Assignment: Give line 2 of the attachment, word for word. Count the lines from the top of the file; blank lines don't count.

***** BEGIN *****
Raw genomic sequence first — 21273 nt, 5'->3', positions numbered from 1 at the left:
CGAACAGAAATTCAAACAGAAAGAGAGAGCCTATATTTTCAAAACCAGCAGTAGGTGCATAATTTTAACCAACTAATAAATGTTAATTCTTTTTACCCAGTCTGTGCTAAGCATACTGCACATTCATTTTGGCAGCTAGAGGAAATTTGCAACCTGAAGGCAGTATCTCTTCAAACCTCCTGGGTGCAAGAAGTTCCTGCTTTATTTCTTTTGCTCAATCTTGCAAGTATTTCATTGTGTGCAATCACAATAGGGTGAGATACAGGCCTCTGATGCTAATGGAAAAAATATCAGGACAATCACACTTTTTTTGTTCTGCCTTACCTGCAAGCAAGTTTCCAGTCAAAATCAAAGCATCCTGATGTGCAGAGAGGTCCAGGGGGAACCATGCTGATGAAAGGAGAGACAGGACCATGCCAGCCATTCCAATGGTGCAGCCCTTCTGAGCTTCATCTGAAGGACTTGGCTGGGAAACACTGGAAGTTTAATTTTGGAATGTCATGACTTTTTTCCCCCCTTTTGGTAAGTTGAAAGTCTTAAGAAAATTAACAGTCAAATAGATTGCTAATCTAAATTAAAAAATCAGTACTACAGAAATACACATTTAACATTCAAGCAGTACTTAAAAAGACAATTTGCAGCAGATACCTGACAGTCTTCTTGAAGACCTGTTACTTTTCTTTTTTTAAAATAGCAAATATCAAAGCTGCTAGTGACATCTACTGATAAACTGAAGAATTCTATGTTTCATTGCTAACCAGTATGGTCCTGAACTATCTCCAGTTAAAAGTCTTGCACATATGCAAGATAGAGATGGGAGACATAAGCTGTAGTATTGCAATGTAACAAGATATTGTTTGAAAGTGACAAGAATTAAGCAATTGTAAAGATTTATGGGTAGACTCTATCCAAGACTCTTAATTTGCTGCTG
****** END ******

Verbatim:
CGAACAGAAATTCAAACAGAAAGAGAGAGCCTATATTTTCAAAACCAGCAGTAGGTGCATAATTTTAACCAACTAATAAATGTTAATTCTTTTTACCCAGTCTGTGCTAAGCATACTGCACATTCATTTTGGCAGCTAGAGGAAATTTGCAACCTGAAGGCAGTATCTCTTCAAACCTCCTGGGTGCAAGAAGTTCCTGCTTTATTTCTTTTGCTCAATCTTGCAAGTATTTCATTGTGTGCAATCACAATAGGGTGAGATACAGGCCTCTGATGCTAATGGAAAAAATATCAGGACAATCACACTTTTTTTGTTCTGCCTTACCTGCAAGCAAGTTTCCAGTCAAAATCAAAGCATCCTGATGTGCAGAGAGGTCCAGGGGGAACCATGCTGATGAAAGGAGAGACAGGACCATGCCAGCCATTCCAATGGTGCAGCCCTTCTGAGCTTCATCTGAAGGACTTGGCTGGGAAACACTGGAAGTTTAATTTTGGAATGTCATGACTTTTTTCCCCCCTTTTGGTAAGTTGAAAGTCTTAAGAAAATTAACAGTCAAATAGATTGCTAATCTAAATTAAAAAATCAGTACTACAGAAATACACATTTAACATTCAAGCAGTACTTAAAAAGACAATTTGCAGCAGATACCTGACAGTCTTCTTGAAGACCTGTTACTTTTCTTTTTTTAAAATAGCAAATATCAAAGCTGCTAGTGACATCTACTGATAAACTGAAGAATTCTATGTTTCATTGCTAACCAGTATGGTCCTGAACTATCTCCAGTTAAAAGTCTTGCACATATGCAAGATAGAGATGGGAGACATAAGCTGTAGTATTGCAATGTAACAAGATATTGTTTGAAAGTGACAAGAATTAAGCAATTGTAAAGATTTATGGGTAGACTCTATCCAAGACTCTTAATTTGCTGCTG